‘BABES’ USE PUPPET SHOWS TO PROMOTE GOOD CHOICES
| By AMANDA RESEBURG Special to the Daily News
BELOIT – When retirement comes, how do people keep their minds sharp, hands busy, and feel they are still giving back to the community?
The ladies involved in the Retired and Senior Volunteer Program (RSVP) program BABES (Beginning Awareness Basic Education Studies) do so by performing educational puppet shows for local kindergarten through second grade classes.
The BABES program is just one of the various options for local seniors who would like to volunteer via RSVP. The shows require a little bit of courage, a sense of whimsy, and a desire to deliver teachable moments to children.
Volunteers enlist puppets to deliver a series of tales to kids about the dangers of drugs, peer pressure and the importance of making sound decisions. It was designed in 1979 and first performed in Seattle, Washington.
The BABES founders developed a cast of characters perfect for getting their message across to young children.
There is Buttons and Bows, a kitten who receives many of the lessons. Friend Myth Mary often comes along to cajole them into bad acts or breaking the rules. The owl, Donovan Dignity, acts as the voice of reason and imparter of wisdom. Recovering Reggie is a dog who has a few vices and is looked to as an example of asking for help and receiving it. Other characters, such as Early Bird, Rhonda Rabbit, and Blindy Bloodhound, fill in when needed.
These characters are all controlled by local volunteers such as Sharon Dressler, Sue Madere, Cindy MacNees and Mary Anne Sveom. The ladies come together with their scripts and animal voices ready to help children learn important life lessons in language they can understand, delivered in a way that is palpable and fun.
“I’m a retired children’s librarian,” said Madere. “So it gives me a chance to keep my silly animal voices in tune.”
Sveom, who plays Myth Mary, sought out a program like BABES after experiencing empty nest syndrome after her daughter got married.
“At first I was in a cold sweat, but now Myth Mary is a part of my body,” Sveom said.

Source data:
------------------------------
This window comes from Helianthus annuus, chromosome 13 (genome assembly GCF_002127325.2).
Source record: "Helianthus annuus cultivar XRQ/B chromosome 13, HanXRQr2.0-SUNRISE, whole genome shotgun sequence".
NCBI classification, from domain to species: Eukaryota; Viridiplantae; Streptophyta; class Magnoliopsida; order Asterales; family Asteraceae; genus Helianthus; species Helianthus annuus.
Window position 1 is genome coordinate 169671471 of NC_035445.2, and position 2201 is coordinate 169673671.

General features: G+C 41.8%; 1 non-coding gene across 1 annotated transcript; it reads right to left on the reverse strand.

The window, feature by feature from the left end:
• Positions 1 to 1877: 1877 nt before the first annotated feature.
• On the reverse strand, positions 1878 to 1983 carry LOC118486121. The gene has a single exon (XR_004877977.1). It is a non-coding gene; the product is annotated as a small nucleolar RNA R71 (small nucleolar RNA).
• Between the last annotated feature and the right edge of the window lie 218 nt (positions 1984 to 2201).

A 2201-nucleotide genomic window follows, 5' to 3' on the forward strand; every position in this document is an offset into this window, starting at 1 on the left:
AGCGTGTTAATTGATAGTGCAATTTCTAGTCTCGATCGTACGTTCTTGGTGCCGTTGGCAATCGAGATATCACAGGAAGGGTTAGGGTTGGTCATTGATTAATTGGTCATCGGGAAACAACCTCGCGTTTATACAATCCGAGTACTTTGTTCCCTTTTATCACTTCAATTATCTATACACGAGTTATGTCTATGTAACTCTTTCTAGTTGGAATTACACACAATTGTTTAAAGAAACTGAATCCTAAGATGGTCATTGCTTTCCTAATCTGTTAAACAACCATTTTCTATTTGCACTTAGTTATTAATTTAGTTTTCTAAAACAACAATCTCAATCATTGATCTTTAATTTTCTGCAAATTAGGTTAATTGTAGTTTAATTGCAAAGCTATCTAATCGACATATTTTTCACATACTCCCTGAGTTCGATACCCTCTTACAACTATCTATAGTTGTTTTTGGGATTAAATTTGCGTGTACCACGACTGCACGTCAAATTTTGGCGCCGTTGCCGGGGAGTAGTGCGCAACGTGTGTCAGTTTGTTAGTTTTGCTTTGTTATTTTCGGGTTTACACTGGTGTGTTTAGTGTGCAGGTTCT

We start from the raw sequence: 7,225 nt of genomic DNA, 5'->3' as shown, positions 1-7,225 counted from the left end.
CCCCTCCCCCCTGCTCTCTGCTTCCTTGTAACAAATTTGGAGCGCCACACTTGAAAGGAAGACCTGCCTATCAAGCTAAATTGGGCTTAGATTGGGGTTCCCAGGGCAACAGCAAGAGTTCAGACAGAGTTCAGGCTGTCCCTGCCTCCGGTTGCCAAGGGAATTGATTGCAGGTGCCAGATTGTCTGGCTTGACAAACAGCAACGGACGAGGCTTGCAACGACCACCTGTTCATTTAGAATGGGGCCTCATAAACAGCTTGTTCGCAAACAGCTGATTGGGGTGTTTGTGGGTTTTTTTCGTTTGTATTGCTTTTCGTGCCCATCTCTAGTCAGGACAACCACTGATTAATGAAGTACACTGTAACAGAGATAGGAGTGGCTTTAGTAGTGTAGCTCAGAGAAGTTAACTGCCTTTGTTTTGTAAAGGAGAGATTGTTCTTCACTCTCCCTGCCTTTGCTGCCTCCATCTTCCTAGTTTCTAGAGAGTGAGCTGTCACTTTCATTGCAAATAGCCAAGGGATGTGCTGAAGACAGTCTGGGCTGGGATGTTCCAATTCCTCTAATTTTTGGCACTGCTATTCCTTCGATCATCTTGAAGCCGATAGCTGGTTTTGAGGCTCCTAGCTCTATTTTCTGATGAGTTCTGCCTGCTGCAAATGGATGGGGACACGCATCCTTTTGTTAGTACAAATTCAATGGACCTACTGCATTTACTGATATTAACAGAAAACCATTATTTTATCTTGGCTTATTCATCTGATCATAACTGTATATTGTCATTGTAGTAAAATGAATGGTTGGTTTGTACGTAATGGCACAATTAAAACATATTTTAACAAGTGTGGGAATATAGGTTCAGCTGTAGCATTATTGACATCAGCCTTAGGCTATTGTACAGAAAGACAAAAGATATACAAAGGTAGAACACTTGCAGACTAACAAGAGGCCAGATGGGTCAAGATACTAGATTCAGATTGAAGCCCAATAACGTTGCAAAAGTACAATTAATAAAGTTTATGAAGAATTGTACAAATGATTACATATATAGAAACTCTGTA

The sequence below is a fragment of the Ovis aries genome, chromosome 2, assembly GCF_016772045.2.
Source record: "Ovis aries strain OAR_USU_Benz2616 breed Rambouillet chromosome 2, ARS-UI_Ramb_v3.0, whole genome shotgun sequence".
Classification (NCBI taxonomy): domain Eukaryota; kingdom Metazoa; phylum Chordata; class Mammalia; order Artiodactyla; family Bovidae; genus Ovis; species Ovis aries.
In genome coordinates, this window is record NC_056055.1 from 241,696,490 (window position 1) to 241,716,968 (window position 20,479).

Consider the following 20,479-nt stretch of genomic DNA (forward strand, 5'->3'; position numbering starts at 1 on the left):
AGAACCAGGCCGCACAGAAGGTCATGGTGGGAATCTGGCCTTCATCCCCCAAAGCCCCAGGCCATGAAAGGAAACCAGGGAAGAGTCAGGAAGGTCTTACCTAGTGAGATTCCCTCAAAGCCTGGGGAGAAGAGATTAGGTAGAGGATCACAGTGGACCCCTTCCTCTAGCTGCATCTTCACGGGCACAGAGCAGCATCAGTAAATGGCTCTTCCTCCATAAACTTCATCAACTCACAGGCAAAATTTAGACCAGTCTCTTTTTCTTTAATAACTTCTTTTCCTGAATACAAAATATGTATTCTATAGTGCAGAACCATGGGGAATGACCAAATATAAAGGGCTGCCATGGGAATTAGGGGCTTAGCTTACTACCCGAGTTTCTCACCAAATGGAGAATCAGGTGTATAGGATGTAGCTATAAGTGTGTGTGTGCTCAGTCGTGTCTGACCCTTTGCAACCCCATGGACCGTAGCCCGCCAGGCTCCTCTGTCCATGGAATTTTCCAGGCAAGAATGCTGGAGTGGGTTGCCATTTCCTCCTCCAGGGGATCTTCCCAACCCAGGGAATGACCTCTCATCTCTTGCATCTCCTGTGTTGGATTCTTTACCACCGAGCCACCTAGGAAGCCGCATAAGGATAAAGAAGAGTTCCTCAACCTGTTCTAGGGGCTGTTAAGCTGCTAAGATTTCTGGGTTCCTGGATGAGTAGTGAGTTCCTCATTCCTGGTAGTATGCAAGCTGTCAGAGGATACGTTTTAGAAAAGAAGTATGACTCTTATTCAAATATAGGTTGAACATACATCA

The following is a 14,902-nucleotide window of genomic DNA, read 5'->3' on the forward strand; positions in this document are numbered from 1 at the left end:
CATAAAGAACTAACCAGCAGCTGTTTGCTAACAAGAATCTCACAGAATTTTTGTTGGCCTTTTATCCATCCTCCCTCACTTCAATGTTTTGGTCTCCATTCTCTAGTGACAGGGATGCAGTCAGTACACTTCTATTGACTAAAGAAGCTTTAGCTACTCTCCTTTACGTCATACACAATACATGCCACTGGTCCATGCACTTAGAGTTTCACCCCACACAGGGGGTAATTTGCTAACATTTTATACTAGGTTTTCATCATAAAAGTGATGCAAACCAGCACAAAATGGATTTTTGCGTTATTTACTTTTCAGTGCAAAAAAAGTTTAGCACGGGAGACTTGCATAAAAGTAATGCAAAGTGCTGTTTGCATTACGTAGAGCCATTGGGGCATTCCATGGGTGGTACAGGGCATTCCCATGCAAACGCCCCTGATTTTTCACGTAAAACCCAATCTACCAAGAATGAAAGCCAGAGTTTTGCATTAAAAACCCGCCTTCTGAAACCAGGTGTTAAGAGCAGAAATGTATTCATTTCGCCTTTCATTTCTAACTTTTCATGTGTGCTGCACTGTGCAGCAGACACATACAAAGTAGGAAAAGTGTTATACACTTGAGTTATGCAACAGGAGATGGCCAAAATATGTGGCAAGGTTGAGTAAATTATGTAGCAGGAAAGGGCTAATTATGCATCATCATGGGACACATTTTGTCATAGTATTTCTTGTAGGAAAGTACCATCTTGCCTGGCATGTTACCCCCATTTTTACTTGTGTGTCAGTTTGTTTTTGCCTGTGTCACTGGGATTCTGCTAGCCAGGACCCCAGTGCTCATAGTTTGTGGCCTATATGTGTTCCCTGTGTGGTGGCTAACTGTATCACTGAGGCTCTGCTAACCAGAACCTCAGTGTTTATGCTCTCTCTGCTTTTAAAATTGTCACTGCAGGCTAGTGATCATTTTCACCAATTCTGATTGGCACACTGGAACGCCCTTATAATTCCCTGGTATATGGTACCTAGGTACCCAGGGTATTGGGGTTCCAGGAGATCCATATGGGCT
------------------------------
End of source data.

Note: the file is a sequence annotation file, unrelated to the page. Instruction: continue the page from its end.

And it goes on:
The ladies arrive at the school performance space and set up behind their backdrop, a painted forest area named “Pudding Heights.”
As group director Laura Anastasi narrated one day’s lesson, the various characters popped up and recited their script in playful animal voices. The children were engaged and spoke back to the characters, answering questions from the narrator, and closing out each lesson with a song called “I Am Special.”
The ladies feel that by showing they can get out and perform, others will believe they can as well.
They hope they are paving the way for other locals who may feel the call to volunteer.
“We are setting a good example,” Madere said. “So our brains don’t turn to guacamole!”
This is a comment which prompts MacNees to quickly to pipe in with “But guacamole is good!”
The BABES program, like many of the RSVP opportunities, is always accepting willing volunteers. For more information about getting involved, call 608-362-9593.
Blackhawk Golden “K” Kiwanis Club Awards
The Blackhawk Golden “K” Kiwanis Club recognized two of our volunteers for all they do for the community. Kathryn Bakke has volunteered at the Rock Co Courthouse, multiple Intergenerational programs and various stations over the years. Eugene Durkee donates countless hours to the Rock Co Historical Society. One might say he is a local history buff. He also volunteers at the Hedberg Library. Both are a valuable asset to RSVP as well as the community.
RSVP volunteers Mary Quaerna and Rob Wilkinson were recently recognized by the Blackhawk Golden “K” organization. Since starting with RSVP these two volunteers have contributed over 27,000 hours of service!
RSVP had a great time at the Senior Fair in Beloit!